The school was constructed without toilets. This means that if students need to use a bathroom, they would have to take the time to walk some distance into the village and ask permission to use somebody’s home toilet. However, the students are now in the habit of relieving themselves behind the school buildings. In both situations, students are disrupting the learning environment by requiring more time out of the classroom to find a bathroom or by defecating in the open on school property.

The health risks of open defecation are serious, and the diarrheal disease it engenders is one of the top killers of children under five in the region.

Project Description
This project is to create a sanitary place for students and teachers to use the bathroom by building a total of four toilets on campus, complete with two handwashing stations. and to use this opportunity to talk to the community about the importance of latrine usage.

Specifically, a head mason will lead a team that will be charged with the construction of two sanitary blocks, one for males and one for females.

Each sanitary block will be constructed with cement bricks and iron supports. Each will have a superstructure with dimensions 2 x 2 x 2 meters, and will be roofless (this is what the community asked for, because otherwise the odors will be trapped inside), and fixed with one metal, locking door per toilet.

The latrines will be Turkish style seats, connected to an offset pit via PVC pipes. The pits will also be 2 x 2 x 2 meters in dimension and lined with cement bricks. The pits will be covered, and contain removable windows, for emptying, and an aeration pipe, to allow odors to escape.

The handwashing stations are "tippy-tap" style (pressing a foot pedal will incline a water-filled jug to dispense a small stream of water), but will be made out of metal, which is meant to be durable enough for public use over a long period of time.

Working alongside the mason, members of the local youth association will contribute by bringing sand and gravel to the work site via horse or donkey charet, and will dig both of the pits.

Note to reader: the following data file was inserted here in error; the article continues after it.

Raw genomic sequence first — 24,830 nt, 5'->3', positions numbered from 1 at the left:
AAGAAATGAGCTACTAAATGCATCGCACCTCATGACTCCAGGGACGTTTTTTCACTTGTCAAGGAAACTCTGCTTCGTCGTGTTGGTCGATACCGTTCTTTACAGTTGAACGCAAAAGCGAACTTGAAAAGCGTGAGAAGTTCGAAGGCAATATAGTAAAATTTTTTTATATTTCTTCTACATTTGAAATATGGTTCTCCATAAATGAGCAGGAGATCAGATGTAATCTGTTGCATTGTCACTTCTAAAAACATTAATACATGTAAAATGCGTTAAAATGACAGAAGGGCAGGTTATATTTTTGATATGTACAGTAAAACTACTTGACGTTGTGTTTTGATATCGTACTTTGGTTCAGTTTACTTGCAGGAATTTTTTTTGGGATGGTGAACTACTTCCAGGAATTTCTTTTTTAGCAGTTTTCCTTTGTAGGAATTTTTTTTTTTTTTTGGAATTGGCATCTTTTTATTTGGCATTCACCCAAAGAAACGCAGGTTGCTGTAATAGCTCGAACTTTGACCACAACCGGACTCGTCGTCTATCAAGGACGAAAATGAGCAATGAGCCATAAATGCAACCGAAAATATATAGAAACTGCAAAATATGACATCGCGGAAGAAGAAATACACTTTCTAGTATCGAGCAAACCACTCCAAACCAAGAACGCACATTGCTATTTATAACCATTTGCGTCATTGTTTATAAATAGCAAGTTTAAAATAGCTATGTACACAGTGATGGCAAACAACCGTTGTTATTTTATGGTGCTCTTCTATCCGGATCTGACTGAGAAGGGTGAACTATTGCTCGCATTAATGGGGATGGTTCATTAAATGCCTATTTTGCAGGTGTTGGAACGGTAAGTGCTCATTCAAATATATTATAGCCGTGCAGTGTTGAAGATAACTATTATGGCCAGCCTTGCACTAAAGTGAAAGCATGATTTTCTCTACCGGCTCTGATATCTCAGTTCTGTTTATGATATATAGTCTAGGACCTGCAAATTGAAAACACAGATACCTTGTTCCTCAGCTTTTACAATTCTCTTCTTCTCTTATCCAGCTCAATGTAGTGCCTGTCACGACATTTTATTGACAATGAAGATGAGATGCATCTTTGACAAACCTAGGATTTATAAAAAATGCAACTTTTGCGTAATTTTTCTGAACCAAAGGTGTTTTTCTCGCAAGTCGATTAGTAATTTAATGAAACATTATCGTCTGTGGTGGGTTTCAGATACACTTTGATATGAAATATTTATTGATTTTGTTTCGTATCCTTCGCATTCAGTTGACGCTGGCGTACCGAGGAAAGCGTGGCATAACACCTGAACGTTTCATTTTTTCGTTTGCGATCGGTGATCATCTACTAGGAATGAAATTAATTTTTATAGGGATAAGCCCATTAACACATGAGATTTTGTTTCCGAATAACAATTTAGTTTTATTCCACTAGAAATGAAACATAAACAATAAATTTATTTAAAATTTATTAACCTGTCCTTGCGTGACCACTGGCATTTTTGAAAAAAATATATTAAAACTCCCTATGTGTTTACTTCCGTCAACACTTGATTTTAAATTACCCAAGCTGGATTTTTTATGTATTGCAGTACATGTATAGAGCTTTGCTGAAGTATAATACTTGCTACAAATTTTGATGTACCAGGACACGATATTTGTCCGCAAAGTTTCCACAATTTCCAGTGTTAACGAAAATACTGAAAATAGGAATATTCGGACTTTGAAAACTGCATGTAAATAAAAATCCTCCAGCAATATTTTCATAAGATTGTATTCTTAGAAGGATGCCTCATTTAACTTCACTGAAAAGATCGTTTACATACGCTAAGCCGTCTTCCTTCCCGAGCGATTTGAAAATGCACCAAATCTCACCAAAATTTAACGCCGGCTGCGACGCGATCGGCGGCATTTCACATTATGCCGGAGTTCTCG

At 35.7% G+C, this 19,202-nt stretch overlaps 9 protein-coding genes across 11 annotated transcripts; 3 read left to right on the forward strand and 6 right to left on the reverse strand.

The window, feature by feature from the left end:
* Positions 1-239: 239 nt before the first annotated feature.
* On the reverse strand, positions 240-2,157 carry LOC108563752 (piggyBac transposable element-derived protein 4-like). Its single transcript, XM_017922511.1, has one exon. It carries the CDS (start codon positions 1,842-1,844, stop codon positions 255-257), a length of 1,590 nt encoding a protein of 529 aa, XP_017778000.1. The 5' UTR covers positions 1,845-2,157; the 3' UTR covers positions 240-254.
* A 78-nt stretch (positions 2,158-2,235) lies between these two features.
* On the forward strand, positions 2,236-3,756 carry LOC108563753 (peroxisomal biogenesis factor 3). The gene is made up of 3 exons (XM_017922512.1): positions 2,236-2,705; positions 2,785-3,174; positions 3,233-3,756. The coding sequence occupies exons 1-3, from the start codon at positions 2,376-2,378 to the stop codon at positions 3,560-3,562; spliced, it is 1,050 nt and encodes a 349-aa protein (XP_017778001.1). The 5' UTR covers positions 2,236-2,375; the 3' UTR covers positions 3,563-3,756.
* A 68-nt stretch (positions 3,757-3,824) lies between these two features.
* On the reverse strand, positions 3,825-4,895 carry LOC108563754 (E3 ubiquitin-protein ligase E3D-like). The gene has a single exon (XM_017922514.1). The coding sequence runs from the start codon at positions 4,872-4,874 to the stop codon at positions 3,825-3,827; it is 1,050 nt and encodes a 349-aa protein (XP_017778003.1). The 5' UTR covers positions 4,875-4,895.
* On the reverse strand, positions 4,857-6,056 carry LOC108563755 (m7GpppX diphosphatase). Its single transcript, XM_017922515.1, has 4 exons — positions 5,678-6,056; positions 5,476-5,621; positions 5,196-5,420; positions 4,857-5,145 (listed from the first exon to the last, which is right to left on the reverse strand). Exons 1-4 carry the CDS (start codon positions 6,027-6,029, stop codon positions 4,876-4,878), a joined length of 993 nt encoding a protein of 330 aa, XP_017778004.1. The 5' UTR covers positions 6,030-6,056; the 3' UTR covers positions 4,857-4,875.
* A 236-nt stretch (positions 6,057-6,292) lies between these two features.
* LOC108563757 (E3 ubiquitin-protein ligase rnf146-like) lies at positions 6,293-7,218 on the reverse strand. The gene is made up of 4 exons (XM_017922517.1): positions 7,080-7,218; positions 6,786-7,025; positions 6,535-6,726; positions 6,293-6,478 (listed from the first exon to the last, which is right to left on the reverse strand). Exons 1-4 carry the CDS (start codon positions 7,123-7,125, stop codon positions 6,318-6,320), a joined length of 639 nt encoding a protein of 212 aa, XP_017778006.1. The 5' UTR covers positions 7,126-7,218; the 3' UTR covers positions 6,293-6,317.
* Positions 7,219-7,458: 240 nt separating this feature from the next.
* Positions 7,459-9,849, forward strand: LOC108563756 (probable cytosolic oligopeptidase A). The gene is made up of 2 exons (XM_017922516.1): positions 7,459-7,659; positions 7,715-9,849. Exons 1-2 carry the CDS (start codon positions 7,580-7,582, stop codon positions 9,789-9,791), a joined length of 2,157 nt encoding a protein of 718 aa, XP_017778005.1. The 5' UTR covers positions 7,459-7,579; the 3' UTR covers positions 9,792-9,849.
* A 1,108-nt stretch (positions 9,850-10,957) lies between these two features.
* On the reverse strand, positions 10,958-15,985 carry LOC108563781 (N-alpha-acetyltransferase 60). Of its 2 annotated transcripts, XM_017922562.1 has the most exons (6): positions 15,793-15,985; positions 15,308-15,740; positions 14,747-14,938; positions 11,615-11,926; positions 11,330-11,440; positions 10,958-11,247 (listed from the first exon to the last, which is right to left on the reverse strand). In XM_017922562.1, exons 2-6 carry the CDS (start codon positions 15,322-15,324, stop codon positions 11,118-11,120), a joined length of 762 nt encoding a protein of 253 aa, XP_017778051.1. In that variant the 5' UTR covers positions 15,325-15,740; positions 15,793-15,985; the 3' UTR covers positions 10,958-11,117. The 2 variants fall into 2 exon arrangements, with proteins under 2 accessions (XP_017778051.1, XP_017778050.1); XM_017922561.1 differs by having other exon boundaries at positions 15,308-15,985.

Middle School Latrine Project - SenegalThe metal components (doors, pit windows, handwashing stations) will be built in the regional capital and transported to the site along with the cement, iron bars, and other supplies. Water Charity funding will be used to pay for the majority of materials, supplies, equipment, and labor.

The community will contribute 10% of the total cost in cash and 15% in labor.

Project Impact
400 students will directly benefit from the project, with 13,000 people in the commune receiving indirect benefit.

Peace Corps Volunteer Directing Project
R. Bannister

Monitoring and Maintenance
The vice principal of the middle school will assist with the formation of a sanitation committee, which is in charge of the cleaning schedule and maintenance of the latrines. Students will pull water for the toilets every morning before school, as there is a well only 130 meters away from the construction sites.

The toilets will be constructed in a way that will allow the school to empty the pits when they are full. They will be offset from the superstructure, lined with cement, and built with two removable “windows” which will allow it to be cleaned.

Money for repairs and cleaning supplies will be managed by the vice principal and come from the school’s funds. The health workers in the area will continue health talks on school campus and reinforce the importance of latrine usage and handwashing.

Fundraising Target
$1,500

Funds raised in excess of the project amount will be allocated to other projects in the country.

Donations Collected to Date
$0

ADOPT THIS PROJECT BY CONTRIBUTING THE DOLLAR AMOUNT OF PROJECT

Donations of any amount will be appreciated. The full amount will give you "naming rights", if that is something you would like.